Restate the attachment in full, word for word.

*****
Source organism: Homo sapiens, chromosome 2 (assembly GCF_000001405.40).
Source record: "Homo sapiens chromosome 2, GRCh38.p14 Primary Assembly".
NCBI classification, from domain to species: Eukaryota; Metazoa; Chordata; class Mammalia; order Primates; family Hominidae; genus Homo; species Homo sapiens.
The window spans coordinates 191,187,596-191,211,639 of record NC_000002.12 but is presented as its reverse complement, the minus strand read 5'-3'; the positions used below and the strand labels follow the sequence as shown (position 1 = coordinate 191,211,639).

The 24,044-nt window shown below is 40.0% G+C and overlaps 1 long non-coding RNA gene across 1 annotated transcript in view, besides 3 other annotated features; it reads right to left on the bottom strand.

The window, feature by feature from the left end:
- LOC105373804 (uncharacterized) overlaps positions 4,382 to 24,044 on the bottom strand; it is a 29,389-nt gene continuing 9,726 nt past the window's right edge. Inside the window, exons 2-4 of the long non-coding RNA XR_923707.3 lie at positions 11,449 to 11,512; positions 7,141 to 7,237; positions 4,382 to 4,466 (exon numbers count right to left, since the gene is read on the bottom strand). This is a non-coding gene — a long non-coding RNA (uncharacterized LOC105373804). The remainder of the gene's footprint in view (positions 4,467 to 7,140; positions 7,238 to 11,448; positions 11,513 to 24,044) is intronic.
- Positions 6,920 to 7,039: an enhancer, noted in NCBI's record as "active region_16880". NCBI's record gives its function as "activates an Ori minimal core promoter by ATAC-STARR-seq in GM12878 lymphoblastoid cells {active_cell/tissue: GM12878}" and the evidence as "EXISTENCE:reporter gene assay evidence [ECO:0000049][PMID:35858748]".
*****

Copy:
Source organism: Homo sapiens, chromosome 2 (assembly GCF_000001405.40).
Source record: "Homo sapiens chromosome 2, GRCh38.p14 Primary Assembly".
NCBI classification, from domain to species: Eukaryota; Metazoa; Chordata; class Mammalia; order Primates; family Hominidae; genus Homo; species Homo sapiens.
The window spans coordinates 191,187,596-191,211,639 of record NC_000002.12 but is presented as its reverse complement, the minus strand read 5'-3'; the positions used below and the strand labels follow the sequence as shown (position 1 = coordinate 191,211,639).

The 24,044-nt window shown below is 40.0% G+C and overlaps 1 long non-coding RNA gene across 1 annotated transcript in view, besides 3 other annotated features; it reads right to left on the bottom strand.

The window, feature by feature from the left end:
- LOC105373804 (uncharacterized) overlaps positions 4,382 to 24,044 on the bottom strand; it is a 29,389-nt gene continuing 9,726 nt past the window's right edge. Inside the window, exons 2-4 of the long non-coding RNA XR_923707.3 lie at positions 11,449 to 11,512; positions 7,141 to 7,237; positions 4,382 to 4,466 (exon numbers count right to left, since the gene is read on the bottom strand). This is a non-coding gene — a long non-coding RNA (uncharacterized LOC105373804). The remainder of the gene's footprint in view (positions 4,467 to 7,140; positions 7,238 to 11,448; positions 11,513 to 24,044) is intronic.
- Positions 6,920 to 7,039: an enhancer, noted in NCBI's record as "active region_16880". NCBI's record gives its function as "activates an Ori minimal core promoter by ATAC-STARR-seq in GM12878 lymphoblastoid cells {active_cell/tissue: GM12878}" and the evidence as "EXISTENCE:reporter gene assay evidence [ECO:0000049][PMID:35858748]".